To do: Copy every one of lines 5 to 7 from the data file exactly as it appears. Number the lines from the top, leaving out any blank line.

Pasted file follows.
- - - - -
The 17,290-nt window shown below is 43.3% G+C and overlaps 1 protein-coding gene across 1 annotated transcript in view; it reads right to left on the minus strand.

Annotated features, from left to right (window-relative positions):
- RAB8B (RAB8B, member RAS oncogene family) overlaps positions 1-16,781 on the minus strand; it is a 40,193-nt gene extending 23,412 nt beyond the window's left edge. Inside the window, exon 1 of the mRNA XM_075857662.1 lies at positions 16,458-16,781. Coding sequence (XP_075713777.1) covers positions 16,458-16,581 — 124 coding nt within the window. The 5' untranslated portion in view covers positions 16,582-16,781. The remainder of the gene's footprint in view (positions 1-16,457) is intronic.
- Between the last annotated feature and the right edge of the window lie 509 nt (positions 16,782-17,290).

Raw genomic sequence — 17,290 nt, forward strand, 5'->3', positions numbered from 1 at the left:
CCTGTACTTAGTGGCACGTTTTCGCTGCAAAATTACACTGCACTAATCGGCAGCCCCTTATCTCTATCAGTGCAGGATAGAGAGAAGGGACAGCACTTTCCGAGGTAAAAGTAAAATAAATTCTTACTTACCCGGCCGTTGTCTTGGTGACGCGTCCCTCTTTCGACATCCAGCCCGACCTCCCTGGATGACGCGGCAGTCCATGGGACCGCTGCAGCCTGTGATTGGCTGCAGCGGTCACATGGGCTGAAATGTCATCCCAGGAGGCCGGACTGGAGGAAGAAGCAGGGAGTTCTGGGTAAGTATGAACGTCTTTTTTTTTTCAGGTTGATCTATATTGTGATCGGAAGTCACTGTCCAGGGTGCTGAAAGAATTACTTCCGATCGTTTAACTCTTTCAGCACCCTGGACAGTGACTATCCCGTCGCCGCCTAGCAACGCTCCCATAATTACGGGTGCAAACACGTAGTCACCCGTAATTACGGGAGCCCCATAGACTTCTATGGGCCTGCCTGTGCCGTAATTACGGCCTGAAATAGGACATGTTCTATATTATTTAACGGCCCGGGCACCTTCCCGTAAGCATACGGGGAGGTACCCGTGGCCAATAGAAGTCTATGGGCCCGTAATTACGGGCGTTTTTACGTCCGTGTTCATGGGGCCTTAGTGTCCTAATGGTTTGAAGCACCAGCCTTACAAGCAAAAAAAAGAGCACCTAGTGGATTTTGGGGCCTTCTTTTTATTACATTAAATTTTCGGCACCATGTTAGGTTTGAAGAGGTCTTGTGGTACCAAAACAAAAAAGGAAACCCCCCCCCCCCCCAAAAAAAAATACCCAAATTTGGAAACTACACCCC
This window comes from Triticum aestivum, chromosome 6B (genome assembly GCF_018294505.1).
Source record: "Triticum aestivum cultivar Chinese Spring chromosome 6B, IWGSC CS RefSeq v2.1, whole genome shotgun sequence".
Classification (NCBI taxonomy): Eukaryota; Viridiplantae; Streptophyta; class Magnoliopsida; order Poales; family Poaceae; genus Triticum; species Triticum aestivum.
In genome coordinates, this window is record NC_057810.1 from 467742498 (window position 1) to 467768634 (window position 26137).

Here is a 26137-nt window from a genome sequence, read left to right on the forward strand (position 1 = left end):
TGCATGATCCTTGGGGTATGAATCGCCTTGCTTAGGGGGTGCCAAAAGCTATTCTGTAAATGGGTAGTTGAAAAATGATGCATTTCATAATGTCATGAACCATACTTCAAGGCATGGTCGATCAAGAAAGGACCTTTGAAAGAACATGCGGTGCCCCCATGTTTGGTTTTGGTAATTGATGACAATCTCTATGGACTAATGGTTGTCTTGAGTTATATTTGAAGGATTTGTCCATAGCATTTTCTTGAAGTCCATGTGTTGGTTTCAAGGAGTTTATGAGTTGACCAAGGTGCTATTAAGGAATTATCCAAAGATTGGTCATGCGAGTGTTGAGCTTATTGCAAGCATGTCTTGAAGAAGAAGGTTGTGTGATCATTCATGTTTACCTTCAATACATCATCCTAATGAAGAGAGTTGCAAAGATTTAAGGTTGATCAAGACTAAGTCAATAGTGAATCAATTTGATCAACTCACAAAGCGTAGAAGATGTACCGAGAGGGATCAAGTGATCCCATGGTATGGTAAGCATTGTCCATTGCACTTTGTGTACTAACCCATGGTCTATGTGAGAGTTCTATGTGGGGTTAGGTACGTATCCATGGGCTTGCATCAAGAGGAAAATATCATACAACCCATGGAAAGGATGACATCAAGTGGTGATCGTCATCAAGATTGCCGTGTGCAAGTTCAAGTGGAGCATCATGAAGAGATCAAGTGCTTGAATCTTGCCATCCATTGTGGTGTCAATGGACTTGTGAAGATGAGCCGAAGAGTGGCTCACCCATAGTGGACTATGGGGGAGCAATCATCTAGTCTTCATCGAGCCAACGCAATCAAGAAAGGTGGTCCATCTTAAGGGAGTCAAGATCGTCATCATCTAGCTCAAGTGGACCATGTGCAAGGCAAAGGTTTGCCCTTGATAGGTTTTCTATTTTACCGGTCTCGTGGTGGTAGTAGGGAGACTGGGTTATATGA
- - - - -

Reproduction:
Raw genomic sequence — 17,290 nt, forward strand, 5'->3', positions numbered from 1 at the left:
CCTGTACTTAGTGGCACGTTTTCGCTGCAAAATTACACTGCACTAATCGGCAGCCCCTTATCTCTATCAGTGCAGGATAGAGAGAAGGGACAGCACTTTCCGAGGTAAAAGTAAAATAAATTCTTACTTACCCGGCCGTTGTCTTGGTGACGCGTCCCTCTTTCGACATCCAGCCCGACCTCCCTGGATGACGCGGCAGTCCATGGGACCGCTGCAGCCTGTGATTGGCTGCAGCGGTCACATGGGCTGAAATGTCATCCCAGGAGGCCGGACTGGAGGAAGAAGCAGGGAGTTCTGGGTAAGTATGAACGTCTTTTTTTTTTCAGGTTGATCTATATTGTGATCGGAAGTCACTGTCCAGGGTGCTGAAAGAATTACTTCCGATCGTTTAACTCTTTCAGCACCCTGGACAGTGACTATCCCGTCGCCGCCTAGCAACGCTCCCATAATTACGGGTGCAAACACGTAGTCACCCGTAATTACGGGAGCCCCATAGACTTCTATGGGCCTGCCTGTGCCGTAATTACGGCCTGAAATAGGACATGTTCTATATTATTTAACGGCCCGGGCACCTTCCCGTAAGCATACGGGGAGGTACCCGTGGCCAATAGAAGTCTATGGGCCCGTAATTACGGGCGTTTTTACGTCCGTGTTCATGGGGCCTTAGTGTCCTAATGGTTTGAAGCACCAGCCTTACAAGCAAAAAAAAGAGCACCTAGTGGATTTTGGGGCCTTCTTTTTATTACATTAAATTTTCGGCACCATGTTAGGTTTGAAGAGGTCTTGTGGTACCAAAACAAAAAAGGAAACCCCCCCCCCCCCCAAAAAAAAATACCCAAATTTGGAAACTACACCCC
This window comes from Triticum aestivum, chromosome 6B (genome assembly GCF_018294505.1).